Chris Domenick’s deceptively flat world

Contributed by Tony Bluestone / “Flat Moon,” Chris Domenick’s show of large framed works at Kate Werble Gallery, was the last exhibition I was able to see in person before the Covid-19 pandemic made it necessary to close galleries to the general public. The show is eerily poignant. Domenick asks how we know that the … read more… “Chris Domenick’s deceptively flat world”

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Anywhere Out of the World: Chagall and me

Contributed by Susan Bee / The early paintings of Marc Chagall are a recent inspiration. It’s a strange turn. For years I thought I disliked his work, especially the late paintings: too saccharine and repetitious. But I became enamored by his early efforts when I saw Chagall, Lissitzky, Malevich: The Russian Avant-Garde in Vitebsk, 1918–1922, … read more… “Anywhere Out of the World: Chagall and me”

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Catalogue essay: Abstract Art Does Not Stop an Hour

Contributed by Laurie Fendrich / The works in “Uncharted: American Abstraction in the Information Age” are, for whatever their reliance on what we call “technology,” first and foremost abstract art. To allow ourselves to be distracted by any “Wow!” factor that might lurk in some of them because they employ modern technology, or to be … read more… “Catalogue essay: Abstract Art Does Not Stop an Hour”

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Carolyn Case: Build battle sink

To see a World in a Grain of Sand And a Heaven in a Wild Flower… –William Blake Contributed by Andrew Woolbright / Carolyn Case has mounted a colorful swarm of pastels and paintings in her third solo show with Asya Geisberg Gallery, “Before It Sinks In.” The title is a wry double entendre on … read more… “Carolyn Case: Build battle sink”

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Robin Hill’s acts of unnaming

Contributed by Elizabeth Whalley / In a genre-defying practice, Robin Hill queries the nature of her sensory entanglements with the everyday world. Embracing a vast array of materials, playing with scale and dimensions, blurring modes of expression, she transforms her spontaneous encounters with substances and objects into mystifying, unnameable objects. Hill is a New York-based … read more… “Robin Hill’s acts of unnaming”

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Art and Film: Kelly Reichardt’s eye for grace

Contributed by Jonathan Stevenson / In the 1820s, not long after Lewis and Clark blazed the Oregon Trail, Otis “Cookie” Figowitz, a white orphan from Maryland who had been indentured to a Boston baker and is now a cook, and King-Lu, an itinerant Chinese dreamer on the run, are en route to Fort Tillicum, a … read more… “Art and Film: Kelly Reichardt’s eye for grace”

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Moira Dryer: Satisfyingly complete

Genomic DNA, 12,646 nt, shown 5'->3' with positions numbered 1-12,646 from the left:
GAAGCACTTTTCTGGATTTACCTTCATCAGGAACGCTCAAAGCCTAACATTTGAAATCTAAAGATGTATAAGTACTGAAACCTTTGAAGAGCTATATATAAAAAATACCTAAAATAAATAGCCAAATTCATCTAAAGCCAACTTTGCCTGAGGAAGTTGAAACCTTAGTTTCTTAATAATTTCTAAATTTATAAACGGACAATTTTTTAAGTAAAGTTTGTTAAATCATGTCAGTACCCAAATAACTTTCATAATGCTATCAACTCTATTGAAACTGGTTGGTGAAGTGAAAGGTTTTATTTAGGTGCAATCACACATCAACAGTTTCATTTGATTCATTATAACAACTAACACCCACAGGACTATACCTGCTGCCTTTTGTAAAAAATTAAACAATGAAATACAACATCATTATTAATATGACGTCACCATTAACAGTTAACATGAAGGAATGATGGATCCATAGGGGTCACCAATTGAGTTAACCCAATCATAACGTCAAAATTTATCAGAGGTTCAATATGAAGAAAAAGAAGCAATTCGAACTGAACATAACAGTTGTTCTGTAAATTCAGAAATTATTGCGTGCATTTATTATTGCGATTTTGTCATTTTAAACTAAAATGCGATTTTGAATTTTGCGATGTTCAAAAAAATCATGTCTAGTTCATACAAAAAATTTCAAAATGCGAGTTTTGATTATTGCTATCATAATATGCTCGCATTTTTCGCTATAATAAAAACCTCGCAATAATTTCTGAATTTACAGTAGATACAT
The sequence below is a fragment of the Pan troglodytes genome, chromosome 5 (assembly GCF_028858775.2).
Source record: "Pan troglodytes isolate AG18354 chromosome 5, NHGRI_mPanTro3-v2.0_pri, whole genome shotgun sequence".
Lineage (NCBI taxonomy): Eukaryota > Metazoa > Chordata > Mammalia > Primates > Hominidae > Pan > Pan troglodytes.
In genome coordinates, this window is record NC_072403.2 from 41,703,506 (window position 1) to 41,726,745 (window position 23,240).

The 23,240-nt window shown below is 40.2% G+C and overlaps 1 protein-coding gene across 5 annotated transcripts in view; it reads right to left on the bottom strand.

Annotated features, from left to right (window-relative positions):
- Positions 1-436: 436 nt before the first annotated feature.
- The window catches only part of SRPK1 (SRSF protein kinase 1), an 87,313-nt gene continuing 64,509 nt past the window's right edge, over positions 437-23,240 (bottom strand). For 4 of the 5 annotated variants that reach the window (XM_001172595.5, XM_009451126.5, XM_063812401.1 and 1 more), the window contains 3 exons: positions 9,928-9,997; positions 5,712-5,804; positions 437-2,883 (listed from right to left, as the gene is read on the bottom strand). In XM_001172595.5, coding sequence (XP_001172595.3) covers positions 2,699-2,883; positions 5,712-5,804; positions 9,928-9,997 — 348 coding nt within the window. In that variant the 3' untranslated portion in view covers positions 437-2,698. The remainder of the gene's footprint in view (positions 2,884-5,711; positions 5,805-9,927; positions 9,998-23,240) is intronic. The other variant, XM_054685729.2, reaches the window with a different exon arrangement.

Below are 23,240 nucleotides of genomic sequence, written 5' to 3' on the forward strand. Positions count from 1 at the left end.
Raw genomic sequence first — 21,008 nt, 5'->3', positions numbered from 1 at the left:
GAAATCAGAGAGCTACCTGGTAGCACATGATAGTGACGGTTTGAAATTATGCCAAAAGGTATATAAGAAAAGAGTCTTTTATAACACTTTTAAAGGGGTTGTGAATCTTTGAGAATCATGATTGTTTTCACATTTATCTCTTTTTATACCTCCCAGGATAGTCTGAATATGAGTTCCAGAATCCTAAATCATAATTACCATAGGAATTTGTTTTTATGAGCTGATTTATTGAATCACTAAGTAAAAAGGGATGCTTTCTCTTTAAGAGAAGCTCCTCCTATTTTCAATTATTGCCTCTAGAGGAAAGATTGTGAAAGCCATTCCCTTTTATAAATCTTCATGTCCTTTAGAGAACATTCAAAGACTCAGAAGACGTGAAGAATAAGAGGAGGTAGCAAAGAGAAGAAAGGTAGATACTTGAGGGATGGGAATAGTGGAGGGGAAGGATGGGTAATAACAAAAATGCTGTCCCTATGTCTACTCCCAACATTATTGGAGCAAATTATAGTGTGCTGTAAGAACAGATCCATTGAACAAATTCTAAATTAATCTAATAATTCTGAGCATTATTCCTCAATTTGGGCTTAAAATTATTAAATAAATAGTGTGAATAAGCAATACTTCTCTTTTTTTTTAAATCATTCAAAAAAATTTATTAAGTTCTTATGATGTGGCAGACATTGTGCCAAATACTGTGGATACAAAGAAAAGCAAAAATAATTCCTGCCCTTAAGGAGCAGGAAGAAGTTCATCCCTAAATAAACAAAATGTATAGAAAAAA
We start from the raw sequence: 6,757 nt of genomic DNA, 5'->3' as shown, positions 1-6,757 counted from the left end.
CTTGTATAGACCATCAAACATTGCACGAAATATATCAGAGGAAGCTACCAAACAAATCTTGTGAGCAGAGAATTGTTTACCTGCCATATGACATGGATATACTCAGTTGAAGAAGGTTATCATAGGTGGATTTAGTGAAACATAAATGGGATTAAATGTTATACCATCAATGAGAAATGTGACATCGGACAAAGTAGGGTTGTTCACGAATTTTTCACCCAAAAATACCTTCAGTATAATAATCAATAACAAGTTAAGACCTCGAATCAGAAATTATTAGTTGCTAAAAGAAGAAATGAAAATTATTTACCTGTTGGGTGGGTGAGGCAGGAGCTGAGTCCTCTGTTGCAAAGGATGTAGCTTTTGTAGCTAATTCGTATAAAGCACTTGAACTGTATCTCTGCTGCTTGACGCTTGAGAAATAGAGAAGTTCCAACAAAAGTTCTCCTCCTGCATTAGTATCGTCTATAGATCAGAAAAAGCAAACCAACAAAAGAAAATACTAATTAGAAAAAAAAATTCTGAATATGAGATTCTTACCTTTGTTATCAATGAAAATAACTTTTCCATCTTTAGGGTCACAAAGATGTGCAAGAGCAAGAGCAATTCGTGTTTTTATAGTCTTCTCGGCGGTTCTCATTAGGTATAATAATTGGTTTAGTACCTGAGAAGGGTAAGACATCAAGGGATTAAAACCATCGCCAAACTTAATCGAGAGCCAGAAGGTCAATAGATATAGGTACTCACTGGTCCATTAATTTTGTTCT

Contributed by Laurie Fendrich / Moira Dryer (b. 1957; d. 1992) was among the first painters in the 1980s and ’90s to reject minimalism and conceptualism and open things up for painting after what had seemed, to many critics and theorists, to be its endgame. These artists reintroduced references to life and experience, proudly showed … read more… “Moira Dryer: Satisfyingly complete”

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Two Coats Selected Gallery Guide: March 2020

This week the art fairs settle into their New York cubicles. Galleries, of course, also have a robust slate of offerings, which might be a welcome refuge especially for Warren and Sanders supporters who are licking their wounds after Super Tuesday and trying to wrap their minds around a general election featuring Uncle Joe and … read more… “Two Coats Selected Gallery Guide: March 2020”

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Painting and the anti-Oedipal insurgency

Contributed by Andrew Woolbright / In 1972, Gilles Deleuze and Félix Guattari – a French philosopher and a French psychoanalyst, respectively – published Anti-Oedipus: Capitalism and Schizophrenia. It became something of an intellectual sensation. Among other things, they challenged Freud’s focus on the Oedipus complex as an irrepressible source of human aggression and regimentation. Michel … read more… “Painting and the anti-Oedipal insurgency”

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Art and Film: Dimitri de Clercq’s dark idyll

Contributed by Jonathan Stevenson / Not every filmmaker can emulate Alfred Hitchcock and cue Chet Baker in a feature debut shot on a shoestring budget and avoid appearing shamelessly trite or derivative, but Belgian director and co-writer Dimitri de Clercq pulls it off with his captivatingly twisted, noirish romance You Go To My Head. The … read more… “Art and Film: Dimitri de Clercq’s dark idyll”

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